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Are We Really Feeling What We Think We're Feeling?

Anxiety about feelings can mask what we actually feel.

Key points

  • A primary emotion is how a situation actually makes us feel.
  • A secondary emotion is a reaction to a primary emotion because the primary feeling is uncomfortable.
  • It’s crucial that anxiety is addressed for us to properly address our experience.
  • There are a number of strategies for addressing anxiety about feelings.
Zolotarevs Shutterstock
Source: Zolotarevs Shutterstock

When we have feelings, we often think of them simply as emotions we’re having: I feel angry so I’m angry. I feel anxious so I must be anxious. However, what we feel is sometimes not that simple—the feelings we have can either be primary or secondary, and that difference is important.

A primary emotion is how a situation actually makes us feel, someone says something unkind and we feel hurt or sad. A secondary emotion is a feeling we have as a reaction to a primary emotion because the primary feeling is uncomfortable. For example, commonly when people feel hurt they aren’t aware of feeling hurt because the secondary emotion of anger kicks in quickly, so they feel angry. This is because feeling hurt is vulnerable, and vulnerability can often feel scary or unsafe because of the situation or because of past history. Instead of staying with the feeling of hurt, the secondary emotion of anger will kick in. The upside of feeling anger instead is feeling more powerful and safe. The downside is that the original feelings, the hurt, often don’t end up getting addressed.

Another common secondary emotion is anxiety. Of course, we can feel anxiety as primary–we are nervous about an upcoming event or fearful of something dangerous. But often it’s secondary–we feel angry, sad, hurt, embarrassed, jealous, or disappointed but those feelings are too uncomfortable, too vulnerable, or too difficult to express so we feel anxious instead. Again, theoretically the anxiety protects us from more complicated or painful feelings, but it does distance us from the true emotion evoked by the situation.

Secondary emotions are, at their root, a reflection of having anxiety about feeling feelings. We have this anxiety about our emotions because we were in situations where it is, or was, unsafe to feel them. However, this anxiety must be addressed; to know what we are actually feeling, we must address the anxiety about feelings.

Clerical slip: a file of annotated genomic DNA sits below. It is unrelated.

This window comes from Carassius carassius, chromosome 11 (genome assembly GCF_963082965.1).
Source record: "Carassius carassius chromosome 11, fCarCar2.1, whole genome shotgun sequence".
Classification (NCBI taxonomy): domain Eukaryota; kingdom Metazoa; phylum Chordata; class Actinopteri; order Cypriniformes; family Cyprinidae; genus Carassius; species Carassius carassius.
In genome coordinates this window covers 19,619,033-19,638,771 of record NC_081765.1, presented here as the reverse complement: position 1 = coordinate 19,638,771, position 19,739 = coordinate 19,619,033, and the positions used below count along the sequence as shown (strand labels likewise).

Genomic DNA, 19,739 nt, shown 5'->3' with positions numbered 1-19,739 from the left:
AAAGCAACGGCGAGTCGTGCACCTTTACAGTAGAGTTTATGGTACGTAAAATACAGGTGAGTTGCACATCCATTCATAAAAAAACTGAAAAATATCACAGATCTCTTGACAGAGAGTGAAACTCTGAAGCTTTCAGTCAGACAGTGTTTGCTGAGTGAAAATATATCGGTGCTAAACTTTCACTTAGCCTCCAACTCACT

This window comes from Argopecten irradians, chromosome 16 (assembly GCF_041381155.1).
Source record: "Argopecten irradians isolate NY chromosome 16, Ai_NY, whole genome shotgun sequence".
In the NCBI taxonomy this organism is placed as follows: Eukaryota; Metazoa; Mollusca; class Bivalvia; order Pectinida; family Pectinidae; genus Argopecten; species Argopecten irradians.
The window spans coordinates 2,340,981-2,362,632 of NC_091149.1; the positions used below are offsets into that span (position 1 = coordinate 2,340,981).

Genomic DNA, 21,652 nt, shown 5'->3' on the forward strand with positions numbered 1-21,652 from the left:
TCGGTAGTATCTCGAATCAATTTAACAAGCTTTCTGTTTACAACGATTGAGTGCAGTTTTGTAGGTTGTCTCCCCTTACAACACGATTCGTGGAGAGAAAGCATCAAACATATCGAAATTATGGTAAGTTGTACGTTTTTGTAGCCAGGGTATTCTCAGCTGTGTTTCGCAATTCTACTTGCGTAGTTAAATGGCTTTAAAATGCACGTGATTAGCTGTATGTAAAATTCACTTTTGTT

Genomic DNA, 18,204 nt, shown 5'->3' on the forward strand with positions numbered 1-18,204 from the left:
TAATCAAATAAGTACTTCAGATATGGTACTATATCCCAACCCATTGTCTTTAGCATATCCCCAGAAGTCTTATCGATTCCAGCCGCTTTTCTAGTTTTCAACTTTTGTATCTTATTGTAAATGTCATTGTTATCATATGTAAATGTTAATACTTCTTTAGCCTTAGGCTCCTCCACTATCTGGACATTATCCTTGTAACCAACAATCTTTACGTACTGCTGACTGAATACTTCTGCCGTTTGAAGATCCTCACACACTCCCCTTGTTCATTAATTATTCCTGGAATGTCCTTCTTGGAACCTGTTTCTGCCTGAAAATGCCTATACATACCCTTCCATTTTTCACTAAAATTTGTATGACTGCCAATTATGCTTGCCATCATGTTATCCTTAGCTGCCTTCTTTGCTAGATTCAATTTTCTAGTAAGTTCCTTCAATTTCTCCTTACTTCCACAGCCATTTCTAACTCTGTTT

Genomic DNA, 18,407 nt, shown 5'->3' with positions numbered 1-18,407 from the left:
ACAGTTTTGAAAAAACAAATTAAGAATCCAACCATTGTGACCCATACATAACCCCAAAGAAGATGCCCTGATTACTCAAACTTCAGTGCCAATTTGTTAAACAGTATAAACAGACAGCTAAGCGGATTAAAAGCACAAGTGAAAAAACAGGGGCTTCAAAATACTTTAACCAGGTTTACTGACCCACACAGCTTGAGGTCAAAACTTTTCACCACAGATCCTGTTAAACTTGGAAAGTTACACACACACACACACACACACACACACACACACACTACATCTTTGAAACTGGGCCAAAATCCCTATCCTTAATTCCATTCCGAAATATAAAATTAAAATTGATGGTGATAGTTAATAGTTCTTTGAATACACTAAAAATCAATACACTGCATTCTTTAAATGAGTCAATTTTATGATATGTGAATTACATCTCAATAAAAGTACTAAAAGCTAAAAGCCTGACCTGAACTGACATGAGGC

Some ways to reduce anxiety about feelings are:

  • Talk to someone. Connecting with a therapist, a support group, friends, or family about how we’re feeling can help us to identify the primary feelings as well as reduce shame and increase comfort with those feelings and our self-esteem.
  • Learning to be assertive. Learning techniques for being more assertive and practicing them can help reduce anxiety associated with fear around vulnerable emotions.
  • Keep a journal. Journaling can help us get to the primary emotions and to process our feelings. We can then return to them later when we are feeling calmer and more centered.
  • Practice relaxation techniques. Techniques such as transcendental meditation, breathing exercises, muscle relaxation, and yoga can help us to relax, release stress, and allow our feelings to feel more natural to us.
  • Exercise. Activities such as walking, running, swimming, or bike riding can help us relax and reduce anxiety. Dietary adjustments may also reduce anxiety, such as increasing fruits and vegetables and decreasing caffeine and sugar.
  • Get enough sleep. Getting quality sleep or rest can help us feel less stressed and give us a fresh outlook on the situation.
  • Spend time in nature. Research shows that spending time in nature promotes feelings of well-being and gratitude, which in turn reduces anxiety.
  • Challenge your thoughts. When you feel anger or anxiety, allow yourself to doubt those feelings and wonder if other feelings may be more vulnerable or complex.

Secondary emotions, such as anxiety and anger, often are more comfortable than the primary emotions a situation evokes in us and are a reflection of our discomfort with those primary emotions. While jumping to secondary feelings is understandable, it can cloud our ability to identify what we are feeling. Lessening our anxiety about our feelings can help us to feel more and more comfortable with them and allow us to then respond optimally to ourselves and others, which is ultimately what we need.

Samantha Stein
Source: Samantha Stein
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